Because I know how bad 78 in Tennessee is, I decided in my pre trip planning to take SR 302 to I-55 just south of the city, and stay in Mississippi.  The route would take me around the mess on 78.  It was a good plan on paper, but not any quicker.  The route  is bustling suburbs, and I-55 had a lot of construction going on, but it got me pass the slums of south Memphis.

I took I-55 through the city, and crossed the River about 1pm into the land of K TV and radio stations.  A lot of the exit ramps were under construction and it was hard to follow the route, but I made it.

The worst part of the ride was coming up, I knew that.  From here to the Ozarks is a long hot ride.  I-40 is ugly, but thankfully the construction is less frequent then years past.  

Thousands of trucks were on I-40 and the ST bucked in their turbulence.

I noticed the clock on the ST was 10 minutes fast.  What the hell?  I'd have to get out the manual to adjust it, because I forgot the procedure.  All I could remember you press and hold one of the buttons for a few seconds to move it to the proper mode.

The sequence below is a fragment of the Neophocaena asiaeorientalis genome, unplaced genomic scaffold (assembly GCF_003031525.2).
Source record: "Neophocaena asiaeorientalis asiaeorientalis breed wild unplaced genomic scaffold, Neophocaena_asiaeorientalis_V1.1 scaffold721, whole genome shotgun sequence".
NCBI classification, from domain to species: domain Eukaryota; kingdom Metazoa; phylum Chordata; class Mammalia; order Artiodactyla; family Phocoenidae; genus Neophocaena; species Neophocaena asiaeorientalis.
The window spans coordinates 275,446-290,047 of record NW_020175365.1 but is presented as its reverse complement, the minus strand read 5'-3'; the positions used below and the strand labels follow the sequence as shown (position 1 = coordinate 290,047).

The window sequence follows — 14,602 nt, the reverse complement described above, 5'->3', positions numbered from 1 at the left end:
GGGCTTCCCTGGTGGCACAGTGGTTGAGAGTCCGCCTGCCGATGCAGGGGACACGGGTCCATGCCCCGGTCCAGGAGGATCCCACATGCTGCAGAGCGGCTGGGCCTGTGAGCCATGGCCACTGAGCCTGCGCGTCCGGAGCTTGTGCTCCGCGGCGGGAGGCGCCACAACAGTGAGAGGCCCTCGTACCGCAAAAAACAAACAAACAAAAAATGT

Moving on west, I passed 2 GLs pulling trailers and riding 2 up.  I gave them a friendly wave when I came around.

About 30 miles east of Little Rock, I noticed east bound traffic coming at me with headlights on.  Not a good sign.  A few more miles I saw why- dark clouds were on the horizon.  I came into a rest area for a break, and to call Uncle Phil.  I ate a oatmeal cookie packed from home and a diet Coke, then punched Uncle Phil on the speed dial.

"Tell me what ya see on the radar for central Arkansas Uncle."   "Rain and more rain."  How far west is it?"  "All the way to Oklahoma." 


He told me the rain was moving Northeast, and I might get out of it if turned north.  I got out the atlas and checked routes.  It looked as if US 11 would work, but if the rain was moving northeast, it would surely find me eventually.  So I decided to stay on I-40.  With me moving west, and the storm east, I figured I could break out of it quicker.  

While sitting around, the 2 GLs pulled in.

Resigned to the fact I was going to get wet, I got back on the road.  A few miles later it started raining, and I brought the screen up.  Not a hard rain but steady one.  I turned the PIAAs on.

It was still raining when I came through Little Rock, I don't mind the rain so much, but the concentration of reading the road surface more intently wears on me.

The rain was still coming down when I exited Little Rock.  I passed 3 Harleys trying to wait out the rain under a overpass.